Delta presented the uniform, which was designed by Lands’ End and Zac Posen, in 2018. After donning it, a Delta flight attendant who requested anonymity developed hives and an allergic reaction. “I’ve never had such problems in my life before,” the flight attendant, who had worked in the industry for 10 years, told Morning Shift. To get permission to wear an alternate uniform, the Delta flight attendant explained, they had to pass an allergy test and see a doctor selected by the airline.

The Association of Flight Attendants, which was pushing to organize Delta workers since last year, began testing uniforms in November after Delta’s toxicology report came back clean, AFA President Sara Nelson told Morning Shift in an interview Last year. Several flight attendants have filed a class action lawsuit against Lands’ End for damages and a demand that the company recall the uniforms.

Delta responded to employees by “offering alternative clothing, hiring fabric experts and performing comprehensive chemical tests,” Ekrem Dimbiloglu, director of Delta’s uniform program, said in a statement. Until the new uniform is available, the airline said it will make adjustments to the current uniform. , but the union is asking Delta to remove the 2018 uniform as soon as possible.

MORE WORK COMPLAINTS AGAINST BAR STOOL: Barstool Sports faces yet another unfair labor practice charge stemming from comments made on a Barstool podcast, just weeks after the sports blog colluded with the NLRB over threats from its chairman to fire employees if they were looking for help forming a union. During a podcast recorded Jan. 22, host Kirk Minihane, joined by fellow Barstool contributors Steve Robinson and Michael Geary, joked about urinating on the employee labor rights notice that the company was required to publish as part of the regulation. “A great victory for the unions,” the men said sarcastically. “Funny that they take this seriously … like we’re kidding.”

Minihane continued to emulate the same threats made by Barstool President David Portnoy last year that led to the settlement: “Unions are the worst. … You try to create a union in Kirk Minihane’s world, you’re fucking fired. ”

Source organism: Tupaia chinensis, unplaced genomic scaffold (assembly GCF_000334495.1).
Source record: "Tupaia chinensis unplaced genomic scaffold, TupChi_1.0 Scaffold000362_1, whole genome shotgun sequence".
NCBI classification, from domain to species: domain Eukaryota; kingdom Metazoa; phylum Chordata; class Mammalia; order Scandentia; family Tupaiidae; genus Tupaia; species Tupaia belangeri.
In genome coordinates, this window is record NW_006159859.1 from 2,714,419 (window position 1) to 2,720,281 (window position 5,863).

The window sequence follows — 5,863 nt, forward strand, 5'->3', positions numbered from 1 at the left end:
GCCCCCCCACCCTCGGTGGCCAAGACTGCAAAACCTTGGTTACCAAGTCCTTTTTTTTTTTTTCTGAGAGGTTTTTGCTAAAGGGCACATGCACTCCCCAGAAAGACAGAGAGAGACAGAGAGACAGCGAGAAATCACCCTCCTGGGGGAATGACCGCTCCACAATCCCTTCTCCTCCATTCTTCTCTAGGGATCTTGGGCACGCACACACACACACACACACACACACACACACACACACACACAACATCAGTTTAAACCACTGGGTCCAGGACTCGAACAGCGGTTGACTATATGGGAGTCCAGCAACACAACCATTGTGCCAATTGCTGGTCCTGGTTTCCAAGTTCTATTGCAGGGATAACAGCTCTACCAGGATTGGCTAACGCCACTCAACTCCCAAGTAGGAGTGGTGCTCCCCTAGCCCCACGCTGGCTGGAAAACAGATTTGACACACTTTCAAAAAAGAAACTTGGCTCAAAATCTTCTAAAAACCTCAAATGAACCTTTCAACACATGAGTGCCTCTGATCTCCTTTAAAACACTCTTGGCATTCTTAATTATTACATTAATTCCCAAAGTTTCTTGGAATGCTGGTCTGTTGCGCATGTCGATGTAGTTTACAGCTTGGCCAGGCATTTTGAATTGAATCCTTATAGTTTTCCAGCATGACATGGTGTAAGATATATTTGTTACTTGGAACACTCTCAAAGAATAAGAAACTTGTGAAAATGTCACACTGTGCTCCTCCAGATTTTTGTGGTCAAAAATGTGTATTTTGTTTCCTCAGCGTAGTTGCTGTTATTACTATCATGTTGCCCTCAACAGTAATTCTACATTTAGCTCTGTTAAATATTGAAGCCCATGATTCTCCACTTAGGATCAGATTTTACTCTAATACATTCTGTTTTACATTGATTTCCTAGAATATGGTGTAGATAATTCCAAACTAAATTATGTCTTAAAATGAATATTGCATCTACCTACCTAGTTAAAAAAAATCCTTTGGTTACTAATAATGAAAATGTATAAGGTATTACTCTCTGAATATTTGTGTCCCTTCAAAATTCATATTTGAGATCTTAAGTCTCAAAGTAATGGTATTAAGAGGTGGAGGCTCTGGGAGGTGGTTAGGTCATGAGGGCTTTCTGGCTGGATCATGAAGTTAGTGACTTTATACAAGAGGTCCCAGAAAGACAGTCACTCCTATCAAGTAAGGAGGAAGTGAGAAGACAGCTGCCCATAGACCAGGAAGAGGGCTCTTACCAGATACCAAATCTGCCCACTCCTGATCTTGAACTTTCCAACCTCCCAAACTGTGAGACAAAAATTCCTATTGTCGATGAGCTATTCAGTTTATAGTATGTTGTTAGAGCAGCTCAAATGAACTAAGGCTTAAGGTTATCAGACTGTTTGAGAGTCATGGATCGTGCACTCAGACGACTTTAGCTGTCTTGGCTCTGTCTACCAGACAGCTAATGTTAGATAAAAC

Union lawyer David Rosenfeld filed a complaint Monday with the NLRB over the comments. The site recently finalized a deal with the NLRB on December 18 in which Barstool agreed not to threaten employees if they exercise their rights under federal labor law. Listen to the exchange in the first few minutes of the podcast here.

SANDERS RESPONDS TO EXECUTIVE COMMANDS: Sen. Bernie Sanders (I-Vt.) Team is preparing a wave of executive orders ahead of the November election, according to a document obtained by Jeff Stein and Sean Sullivan of the Washington Post. These include orders to lift the Trump administration’s ceiling on refugees, stop building a border wall, cancel federal contracts for companies that pay workers less than $ 15 a month. hour and to revive deferred action for the arrival of children. The Trump administration canceled DACA in 2017, and the program, which granted legal status to undocumented people brought to the United States as children, will expire for most beneficiaries later this year.

HOUSE PANEL APPROVES BILL ON TSA OFFICERS ‘RIGHTS: The House Homeland Security Committee on Wednesday approved a bill, HR 1140, that would give TSA officers collective bargaining rights like other federal employees. The American Federation of Government Employees said in a statement Thursday that the bill “would raise dismally low morale among agency employees and reduce high officer turnover.” Learn more about the TSA bill from Stephanie Beasley of POLITICO.

– “Key findings on the gains made by women in a context of growing demand for skilled workers”, from the Pew Research Center

– “Trump administration expands ‘Stay in Mexico’ program to include Brazilians,” in Wall Street Journal

– “Former head of anti-immigration group sets up office to deal with civil rights complaints of detainees”, BuzzFeed News

– “Why USMCA Won’t Win Michigan for Trump”, from POLITICO

– “New Jersey bill would establish a fair schedule for shift workers,” from POLITICO

– “Wilbur Ross says coronavirus could bring jobs back to US from China,” from POLITICO

– “The US economy grew 2.3% in 2019, the slowest of Trump’s presidency,” from the Washington Post

– “” I have never seen it so badly “: the union of immigration judges rings on the DOJ”, from POLITICO

– “US finds ally in Mexico as asylum policy marks first year”, Associated Press

– “” Women on one side, men on the other “: how the new powers and the old neglect of the border patrol separated a family”, from ProPublica

THAT’S ALL FOR THE MORNING TEAM!